Mount Emei is one of the 5 sacred Buddhist mountains in China. It is nestled in southern Sichuan in the foothills of the Himalayas.
Anthony travelled there with teacher and friend Qi Gong master Liu to spend time with master Shi. Master Shi is a devout Buddhist who has gathered wild herbs from the national park and practised herbal medicine there for most of his life.
His house is now within the Mt Emei National Park but he has been granted special permission to stay by the government.
The herbs he gathers are unique, individual herbs taken from the wild rather than produced through modern agriculture. This way the herbs are believed to have greater energetic properties especially if they grow in such a natural place of great spiritual importance to the locals.
This was the way herbalists behaved in the Sichuan area for a millennium before the more modern agricultural approach to cultivating herbs.
Anthony was very lucky to spend so much time one on one with such great teachers and will always be grateful for their having shared their knowledge.
Included in the images is the view of looking down from the temple at the top of Mt Emei after many hours of intensely cold weather climbing with homemade metal spikes tied to the bottom of our shoes.
The house of Master Shi nestled into the surrounding forest at the base of Mt Emei.
A large He Shou Wu herb (Polygonum multiform) Master Shi had collected in the forest. He Shou Wu is a herb traditionally used to improve the appearance and growth of hair. It is a key ingredient in the White Lotus Hair Restoration Spray. This is a particularly large wild version. Herbs like this were traditionally more valuable if they resembled a person as this example does.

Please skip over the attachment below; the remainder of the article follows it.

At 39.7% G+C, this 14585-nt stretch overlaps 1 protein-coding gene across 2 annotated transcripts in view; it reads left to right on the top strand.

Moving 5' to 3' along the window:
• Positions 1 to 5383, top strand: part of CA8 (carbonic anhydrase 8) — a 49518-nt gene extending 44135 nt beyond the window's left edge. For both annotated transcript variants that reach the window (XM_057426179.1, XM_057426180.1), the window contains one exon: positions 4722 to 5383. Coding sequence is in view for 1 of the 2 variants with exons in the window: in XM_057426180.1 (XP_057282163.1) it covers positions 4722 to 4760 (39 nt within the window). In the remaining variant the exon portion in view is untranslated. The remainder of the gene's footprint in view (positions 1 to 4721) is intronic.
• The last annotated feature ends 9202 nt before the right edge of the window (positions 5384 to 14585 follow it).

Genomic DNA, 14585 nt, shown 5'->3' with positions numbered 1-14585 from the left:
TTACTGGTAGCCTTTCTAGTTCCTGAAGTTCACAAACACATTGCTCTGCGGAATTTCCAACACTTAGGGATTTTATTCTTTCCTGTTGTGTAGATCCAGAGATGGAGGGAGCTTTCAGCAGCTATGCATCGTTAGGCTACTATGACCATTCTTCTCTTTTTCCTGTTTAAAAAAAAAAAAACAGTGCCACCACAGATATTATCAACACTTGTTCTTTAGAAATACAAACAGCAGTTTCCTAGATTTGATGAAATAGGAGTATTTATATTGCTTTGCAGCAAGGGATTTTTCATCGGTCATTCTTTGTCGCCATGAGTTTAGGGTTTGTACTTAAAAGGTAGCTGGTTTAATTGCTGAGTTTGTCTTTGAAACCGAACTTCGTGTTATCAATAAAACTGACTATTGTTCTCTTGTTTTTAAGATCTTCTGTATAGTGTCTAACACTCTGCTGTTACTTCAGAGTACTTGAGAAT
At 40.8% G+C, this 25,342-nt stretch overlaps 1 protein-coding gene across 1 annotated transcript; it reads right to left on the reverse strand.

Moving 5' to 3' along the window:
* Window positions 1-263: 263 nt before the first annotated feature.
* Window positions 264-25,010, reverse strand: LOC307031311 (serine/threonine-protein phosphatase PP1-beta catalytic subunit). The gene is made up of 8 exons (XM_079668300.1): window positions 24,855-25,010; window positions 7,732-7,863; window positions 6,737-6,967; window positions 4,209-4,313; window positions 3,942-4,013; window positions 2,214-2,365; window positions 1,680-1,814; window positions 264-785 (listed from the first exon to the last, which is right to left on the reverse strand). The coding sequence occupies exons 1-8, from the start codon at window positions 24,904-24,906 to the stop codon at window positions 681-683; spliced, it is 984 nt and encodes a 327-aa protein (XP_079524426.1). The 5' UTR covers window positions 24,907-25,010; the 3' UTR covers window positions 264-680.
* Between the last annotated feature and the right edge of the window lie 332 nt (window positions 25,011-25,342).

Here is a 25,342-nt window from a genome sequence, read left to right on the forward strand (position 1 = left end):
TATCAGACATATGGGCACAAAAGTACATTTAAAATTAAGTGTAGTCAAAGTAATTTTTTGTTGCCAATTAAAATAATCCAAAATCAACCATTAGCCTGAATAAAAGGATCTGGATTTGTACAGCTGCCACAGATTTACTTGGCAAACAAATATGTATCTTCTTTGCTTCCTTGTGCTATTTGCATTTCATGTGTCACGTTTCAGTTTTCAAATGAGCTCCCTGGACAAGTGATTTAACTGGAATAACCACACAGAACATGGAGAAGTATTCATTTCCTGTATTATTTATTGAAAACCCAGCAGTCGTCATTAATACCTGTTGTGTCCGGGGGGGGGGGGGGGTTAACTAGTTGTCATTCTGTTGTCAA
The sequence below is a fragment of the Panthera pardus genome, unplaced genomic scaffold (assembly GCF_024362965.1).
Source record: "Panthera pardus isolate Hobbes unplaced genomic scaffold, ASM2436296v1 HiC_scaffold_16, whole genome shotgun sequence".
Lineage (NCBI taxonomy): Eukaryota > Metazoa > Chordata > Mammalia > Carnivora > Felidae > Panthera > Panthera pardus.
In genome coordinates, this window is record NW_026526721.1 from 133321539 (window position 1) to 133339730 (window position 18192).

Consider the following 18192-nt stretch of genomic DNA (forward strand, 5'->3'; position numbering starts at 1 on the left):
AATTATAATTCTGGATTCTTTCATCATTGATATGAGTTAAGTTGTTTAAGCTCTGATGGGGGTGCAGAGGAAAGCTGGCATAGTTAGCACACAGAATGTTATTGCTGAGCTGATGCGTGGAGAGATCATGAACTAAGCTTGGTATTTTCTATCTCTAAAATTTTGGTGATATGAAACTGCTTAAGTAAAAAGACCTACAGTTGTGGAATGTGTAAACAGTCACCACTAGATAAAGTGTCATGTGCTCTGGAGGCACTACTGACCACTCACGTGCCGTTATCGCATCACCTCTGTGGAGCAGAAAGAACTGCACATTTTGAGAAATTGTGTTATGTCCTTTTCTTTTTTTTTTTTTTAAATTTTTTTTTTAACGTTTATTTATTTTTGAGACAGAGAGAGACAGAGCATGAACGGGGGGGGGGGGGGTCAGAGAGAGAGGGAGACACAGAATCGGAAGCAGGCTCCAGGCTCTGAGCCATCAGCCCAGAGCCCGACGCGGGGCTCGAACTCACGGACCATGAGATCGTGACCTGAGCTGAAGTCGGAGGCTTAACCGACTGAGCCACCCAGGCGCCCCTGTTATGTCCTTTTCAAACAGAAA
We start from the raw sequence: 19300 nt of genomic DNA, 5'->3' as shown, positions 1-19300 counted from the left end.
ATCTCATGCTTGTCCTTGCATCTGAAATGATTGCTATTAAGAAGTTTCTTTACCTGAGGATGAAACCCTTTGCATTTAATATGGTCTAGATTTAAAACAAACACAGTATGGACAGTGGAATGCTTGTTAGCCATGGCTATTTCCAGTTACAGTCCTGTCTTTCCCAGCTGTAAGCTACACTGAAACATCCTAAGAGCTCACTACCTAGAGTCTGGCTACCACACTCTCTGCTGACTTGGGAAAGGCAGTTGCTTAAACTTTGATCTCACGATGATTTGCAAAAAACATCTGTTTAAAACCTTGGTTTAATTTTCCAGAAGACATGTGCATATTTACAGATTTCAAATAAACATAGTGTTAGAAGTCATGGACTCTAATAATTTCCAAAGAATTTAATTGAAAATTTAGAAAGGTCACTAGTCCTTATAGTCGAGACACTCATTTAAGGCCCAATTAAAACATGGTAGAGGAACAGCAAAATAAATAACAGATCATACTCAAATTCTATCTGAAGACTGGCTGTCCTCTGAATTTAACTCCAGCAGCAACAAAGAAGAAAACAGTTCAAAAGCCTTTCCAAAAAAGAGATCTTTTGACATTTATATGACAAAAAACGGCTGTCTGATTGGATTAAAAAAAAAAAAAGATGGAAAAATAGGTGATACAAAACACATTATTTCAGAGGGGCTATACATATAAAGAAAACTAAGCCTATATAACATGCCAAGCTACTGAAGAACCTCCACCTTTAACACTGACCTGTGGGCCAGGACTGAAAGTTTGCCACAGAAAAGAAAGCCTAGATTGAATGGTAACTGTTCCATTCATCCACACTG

Master Liu is pictured with a huge Ganoderma (Ling Zhi) mushroom behind him. Ganoderma is famous throughout Asia and is more commonly known as the Rei Shi mushroom in Japan. The pattern the herb creates is found as a background pattern of many ancient pictures which is believed to demonstrate how important it was considered in ancient times.
It is a strong adaptogenic herb and a famous tonic in traditional medicine. The size of the Ling Zhi pictured is very rare and a single large example like the ones pictured can fetch several thousand US dollars. As you can see from the collection sitting casually on the drawers Master Shi was not in it for the money.
Kamila and Anthony travelled to Egypt to source new suppliers for the natural attar oil perfumes and aftershaves. These natural oils which form the active part of the synthetic perfume industry are best sourced in India or Egypt but the quality from Egypt is generally recognised as superior.
While there they travelled to Aswan on the Nile to see early images of cupping pictured on the ancient walls. Cupping is a popular therapy in Japan, Korea and China for both medical and cosmetic purposes. It has long been believed that the use goes all the way back to ancient Egypt in Africa also and the images carved into the wall seem to prove this.
White Lotus now supply a modern silicon version of these ancient cups to assist with cosmetic issues.